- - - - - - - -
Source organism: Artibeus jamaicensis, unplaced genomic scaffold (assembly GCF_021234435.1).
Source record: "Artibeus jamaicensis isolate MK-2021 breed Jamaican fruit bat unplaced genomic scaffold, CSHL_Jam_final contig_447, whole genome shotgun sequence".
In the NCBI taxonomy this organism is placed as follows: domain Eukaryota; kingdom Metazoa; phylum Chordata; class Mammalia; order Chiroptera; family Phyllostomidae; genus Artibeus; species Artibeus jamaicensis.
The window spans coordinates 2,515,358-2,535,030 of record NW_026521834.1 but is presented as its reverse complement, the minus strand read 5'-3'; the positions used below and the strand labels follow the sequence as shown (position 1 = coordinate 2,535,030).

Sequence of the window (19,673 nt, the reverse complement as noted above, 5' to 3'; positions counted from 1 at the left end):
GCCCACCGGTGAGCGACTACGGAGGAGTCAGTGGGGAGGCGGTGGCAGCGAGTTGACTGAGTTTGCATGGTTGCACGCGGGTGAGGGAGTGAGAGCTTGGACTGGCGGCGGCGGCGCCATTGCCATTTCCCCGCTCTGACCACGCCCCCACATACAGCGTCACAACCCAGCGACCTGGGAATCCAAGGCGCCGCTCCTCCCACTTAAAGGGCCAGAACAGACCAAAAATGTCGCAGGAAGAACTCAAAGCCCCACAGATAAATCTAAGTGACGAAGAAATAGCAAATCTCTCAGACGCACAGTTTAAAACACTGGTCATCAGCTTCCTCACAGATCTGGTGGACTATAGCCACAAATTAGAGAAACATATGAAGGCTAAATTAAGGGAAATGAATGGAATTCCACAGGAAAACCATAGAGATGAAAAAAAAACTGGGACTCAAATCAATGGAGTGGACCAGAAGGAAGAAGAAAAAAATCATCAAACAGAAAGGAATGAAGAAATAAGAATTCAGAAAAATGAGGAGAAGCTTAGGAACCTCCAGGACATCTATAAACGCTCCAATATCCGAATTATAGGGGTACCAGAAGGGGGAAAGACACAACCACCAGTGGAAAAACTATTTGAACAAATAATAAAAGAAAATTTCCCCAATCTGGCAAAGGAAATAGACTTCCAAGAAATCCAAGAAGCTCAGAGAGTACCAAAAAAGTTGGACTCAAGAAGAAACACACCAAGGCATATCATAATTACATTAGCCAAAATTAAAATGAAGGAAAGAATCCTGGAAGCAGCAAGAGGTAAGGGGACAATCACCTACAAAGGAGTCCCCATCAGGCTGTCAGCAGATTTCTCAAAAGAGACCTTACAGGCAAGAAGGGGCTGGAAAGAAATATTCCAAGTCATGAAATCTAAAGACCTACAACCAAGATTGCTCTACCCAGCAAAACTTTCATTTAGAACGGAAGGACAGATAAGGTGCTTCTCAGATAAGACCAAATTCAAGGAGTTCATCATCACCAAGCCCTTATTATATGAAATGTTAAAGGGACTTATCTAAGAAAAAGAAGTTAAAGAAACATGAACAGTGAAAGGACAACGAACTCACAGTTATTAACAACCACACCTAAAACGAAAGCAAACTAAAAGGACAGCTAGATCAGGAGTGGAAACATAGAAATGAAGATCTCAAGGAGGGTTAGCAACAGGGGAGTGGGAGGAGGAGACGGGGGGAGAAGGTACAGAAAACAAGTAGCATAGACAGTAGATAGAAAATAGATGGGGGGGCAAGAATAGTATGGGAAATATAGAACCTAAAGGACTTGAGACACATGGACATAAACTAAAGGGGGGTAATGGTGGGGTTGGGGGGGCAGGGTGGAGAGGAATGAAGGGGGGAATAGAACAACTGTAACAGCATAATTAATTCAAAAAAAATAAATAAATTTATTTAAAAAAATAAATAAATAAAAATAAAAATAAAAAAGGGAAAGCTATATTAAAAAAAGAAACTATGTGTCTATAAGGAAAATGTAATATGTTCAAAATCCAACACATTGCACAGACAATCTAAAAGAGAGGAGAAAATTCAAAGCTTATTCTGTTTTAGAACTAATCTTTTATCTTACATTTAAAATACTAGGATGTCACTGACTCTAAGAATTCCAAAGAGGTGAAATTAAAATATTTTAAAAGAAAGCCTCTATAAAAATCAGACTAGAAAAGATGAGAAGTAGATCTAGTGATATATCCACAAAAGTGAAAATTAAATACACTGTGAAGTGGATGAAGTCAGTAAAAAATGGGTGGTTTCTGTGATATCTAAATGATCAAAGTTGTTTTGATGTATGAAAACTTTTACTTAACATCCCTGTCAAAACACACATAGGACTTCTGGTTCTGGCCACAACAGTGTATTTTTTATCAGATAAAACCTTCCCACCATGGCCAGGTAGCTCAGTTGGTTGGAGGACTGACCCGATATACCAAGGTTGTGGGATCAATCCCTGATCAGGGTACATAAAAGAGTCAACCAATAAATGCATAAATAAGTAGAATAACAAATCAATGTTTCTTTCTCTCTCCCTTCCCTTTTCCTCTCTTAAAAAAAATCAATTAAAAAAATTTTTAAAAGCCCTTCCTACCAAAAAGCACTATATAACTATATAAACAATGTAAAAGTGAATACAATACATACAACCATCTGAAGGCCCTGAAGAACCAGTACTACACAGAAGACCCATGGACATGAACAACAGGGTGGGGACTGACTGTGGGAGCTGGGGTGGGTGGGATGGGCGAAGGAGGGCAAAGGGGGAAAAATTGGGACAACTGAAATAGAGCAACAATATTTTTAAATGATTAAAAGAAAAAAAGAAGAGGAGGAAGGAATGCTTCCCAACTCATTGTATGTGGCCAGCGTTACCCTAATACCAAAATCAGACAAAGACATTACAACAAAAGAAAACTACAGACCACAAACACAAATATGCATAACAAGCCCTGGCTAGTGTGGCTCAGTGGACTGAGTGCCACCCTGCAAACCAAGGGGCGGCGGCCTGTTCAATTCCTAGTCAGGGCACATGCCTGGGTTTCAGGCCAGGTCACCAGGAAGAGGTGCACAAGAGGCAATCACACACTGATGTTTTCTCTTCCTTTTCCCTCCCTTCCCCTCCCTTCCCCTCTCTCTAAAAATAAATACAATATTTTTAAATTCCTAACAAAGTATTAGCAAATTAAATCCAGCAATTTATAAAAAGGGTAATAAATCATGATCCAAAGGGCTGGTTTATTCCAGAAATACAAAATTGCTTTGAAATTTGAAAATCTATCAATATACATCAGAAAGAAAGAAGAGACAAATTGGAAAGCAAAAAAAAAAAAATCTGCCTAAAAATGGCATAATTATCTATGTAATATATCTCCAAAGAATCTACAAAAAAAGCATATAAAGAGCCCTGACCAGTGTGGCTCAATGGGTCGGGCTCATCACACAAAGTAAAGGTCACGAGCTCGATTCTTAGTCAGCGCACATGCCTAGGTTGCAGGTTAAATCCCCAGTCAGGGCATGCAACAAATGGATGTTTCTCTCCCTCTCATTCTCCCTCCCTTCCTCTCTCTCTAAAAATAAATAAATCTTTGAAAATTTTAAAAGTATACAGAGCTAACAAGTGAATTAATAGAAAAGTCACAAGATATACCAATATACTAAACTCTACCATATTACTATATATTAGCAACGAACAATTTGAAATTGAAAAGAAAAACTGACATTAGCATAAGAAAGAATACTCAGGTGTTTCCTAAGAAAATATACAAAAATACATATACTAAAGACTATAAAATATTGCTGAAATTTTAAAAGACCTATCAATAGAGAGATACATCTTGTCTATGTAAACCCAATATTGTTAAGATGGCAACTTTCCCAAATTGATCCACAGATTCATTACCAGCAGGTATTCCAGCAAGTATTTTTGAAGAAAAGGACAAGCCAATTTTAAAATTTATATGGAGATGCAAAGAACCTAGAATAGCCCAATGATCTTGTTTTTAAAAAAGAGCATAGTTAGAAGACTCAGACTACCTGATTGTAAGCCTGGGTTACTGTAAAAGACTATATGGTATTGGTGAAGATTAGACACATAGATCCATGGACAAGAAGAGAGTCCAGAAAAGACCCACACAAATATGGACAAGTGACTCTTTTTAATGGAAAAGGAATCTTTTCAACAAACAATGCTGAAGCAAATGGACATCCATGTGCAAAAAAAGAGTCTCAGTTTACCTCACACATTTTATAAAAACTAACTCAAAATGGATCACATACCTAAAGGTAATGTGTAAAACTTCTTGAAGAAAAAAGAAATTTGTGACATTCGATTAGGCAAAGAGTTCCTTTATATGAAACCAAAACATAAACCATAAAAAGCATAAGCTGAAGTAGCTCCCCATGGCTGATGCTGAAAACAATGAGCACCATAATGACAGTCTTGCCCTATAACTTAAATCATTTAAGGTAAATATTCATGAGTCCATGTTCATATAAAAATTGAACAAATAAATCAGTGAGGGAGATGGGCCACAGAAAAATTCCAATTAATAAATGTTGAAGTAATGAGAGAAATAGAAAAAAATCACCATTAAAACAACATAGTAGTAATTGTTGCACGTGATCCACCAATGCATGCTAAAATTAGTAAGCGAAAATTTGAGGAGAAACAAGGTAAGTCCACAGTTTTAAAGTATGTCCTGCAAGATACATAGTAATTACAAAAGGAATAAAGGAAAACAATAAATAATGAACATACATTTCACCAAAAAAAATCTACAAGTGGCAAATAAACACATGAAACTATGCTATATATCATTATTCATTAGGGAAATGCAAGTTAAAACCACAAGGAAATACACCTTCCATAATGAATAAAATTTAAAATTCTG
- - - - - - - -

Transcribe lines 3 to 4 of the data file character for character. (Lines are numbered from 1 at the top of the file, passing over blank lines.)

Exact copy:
In the NCBI taxonomy this organism is placed as follows: domain Eukaryota; kingdom Metazoa; phylum Chordata; class Mammalia; order Chiroptera; family Phyllostomidae; genus Artibeus; species Artibeus jamaicensis.
The window spans coordinates 2,515,358-2,535,030 of record NW_026521834.1 but is presented as its reverse complement, the minus strand read 5'-3'; the positions used below and the strand labels follow the sequence as shown (position 1 = coordinate 2,535,030).